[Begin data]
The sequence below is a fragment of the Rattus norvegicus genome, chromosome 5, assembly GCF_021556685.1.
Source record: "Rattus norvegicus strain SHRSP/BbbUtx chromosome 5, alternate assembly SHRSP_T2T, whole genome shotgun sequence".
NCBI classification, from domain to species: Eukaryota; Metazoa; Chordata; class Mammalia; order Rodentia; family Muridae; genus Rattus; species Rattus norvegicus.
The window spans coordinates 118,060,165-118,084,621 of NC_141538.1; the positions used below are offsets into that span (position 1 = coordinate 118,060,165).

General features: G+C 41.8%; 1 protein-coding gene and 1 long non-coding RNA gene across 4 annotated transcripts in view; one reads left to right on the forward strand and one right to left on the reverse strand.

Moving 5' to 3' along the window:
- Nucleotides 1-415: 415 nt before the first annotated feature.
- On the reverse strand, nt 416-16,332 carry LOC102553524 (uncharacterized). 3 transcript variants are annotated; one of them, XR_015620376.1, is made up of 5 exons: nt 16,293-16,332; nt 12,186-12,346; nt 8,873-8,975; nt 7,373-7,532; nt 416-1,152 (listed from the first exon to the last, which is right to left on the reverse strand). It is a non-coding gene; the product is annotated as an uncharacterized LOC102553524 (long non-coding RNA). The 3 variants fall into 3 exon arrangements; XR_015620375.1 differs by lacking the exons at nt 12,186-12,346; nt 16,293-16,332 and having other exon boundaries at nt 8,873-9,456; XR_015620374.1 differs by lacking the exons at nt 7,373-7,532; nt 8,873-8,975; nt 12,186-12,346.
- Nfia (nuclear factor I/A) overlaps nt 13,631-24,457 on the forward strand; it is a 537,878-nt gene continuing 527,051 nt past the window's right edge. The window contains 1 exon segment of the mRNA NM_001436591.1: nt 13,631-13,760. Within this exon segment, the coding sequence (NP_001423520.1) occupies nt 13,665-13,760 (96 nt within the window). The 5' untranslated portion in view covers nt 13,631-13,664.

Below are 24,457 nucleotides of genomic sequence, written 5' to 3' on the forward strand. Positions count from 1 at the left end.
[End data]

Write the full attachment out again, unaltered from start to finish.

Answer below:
The sequence below is a fragment of the Rattus norvegicus genome, chromosome 5, assembly GCF_021556685.1.
Source record: "Rattus norvegicus strain SHRSP/BbbUtx chromosome 5, alternate assembly SHRSP_T2T, whole genome shotgun sequence".
NCBI classification, from domain to species: Eukaryota; Metazoa; Chordata; class Mammalia; order Rodentia; family Muridae; genus Rattus; species Rattus norvegicus.
The window spans coordinates 118,060,165-118,084,621 of NC_141538.1; the positions used below are offsets into that span (position 1 = coordinate 118,060,165).

General features: G+C 41.8%; 1 protein-coding gene and 1 long non-coding RNA gene across 4 annotated transcripts in view; one reads left to right on the forward strand and one right to left on the reverse strand.

Moving 5' to 3' along the window:
- Nucleotides 1-415: 415 nt before the first annotated feature.
- On the reverse strand, nt 416-16,332 carry LOC102553524 (uncharacterized). 3 transcript variants are annotated; one of them, XR_015620376.1, is made up of 5 exons: nt 16,293-16,332; nt 12,186-12,346; nt 8,873-8,975; nt 7,373-7,532; nt 416-1,152 (listed from the first exon to the last, which is right to left on the reverse strand). It is a non-coding gene; the product is annotated as an uncharacterized LOC102553524 (long non-coding RNA). The 3 variants fall into 3 exon arrangements; XR_015620375.1 differs by lacking the exons at nt 12,186-12,346; nt 16,293-16,332 and having other exon boundaries at nt 8,873-9,456; XR_015620374.1 differs by lacking the exons at nt 7,373-7,532; nt 8,873-8,975; nt 12,186-12,346.
- Nfia (nuclear factor I/A) overlaps nt 13,631-24,457 on the forward strand; it is a 537,878-nt gene continuing 527,051 nt past the window's right edge. The window contains 1 exon segment of the mRNA NM_001436591.1: nt 13,631-13,760. Within this exon segment, the coding sequence (NP_001423520.1) occupies nt 13,665-13,760 (96 nt within the window). The 5' untranslated portion in view covers nt 13,631-13,664.

Below are 24,457 nucleotides of genomic sequence, written 5' to 3' on the forward strand. Positions count from 1 at the left end.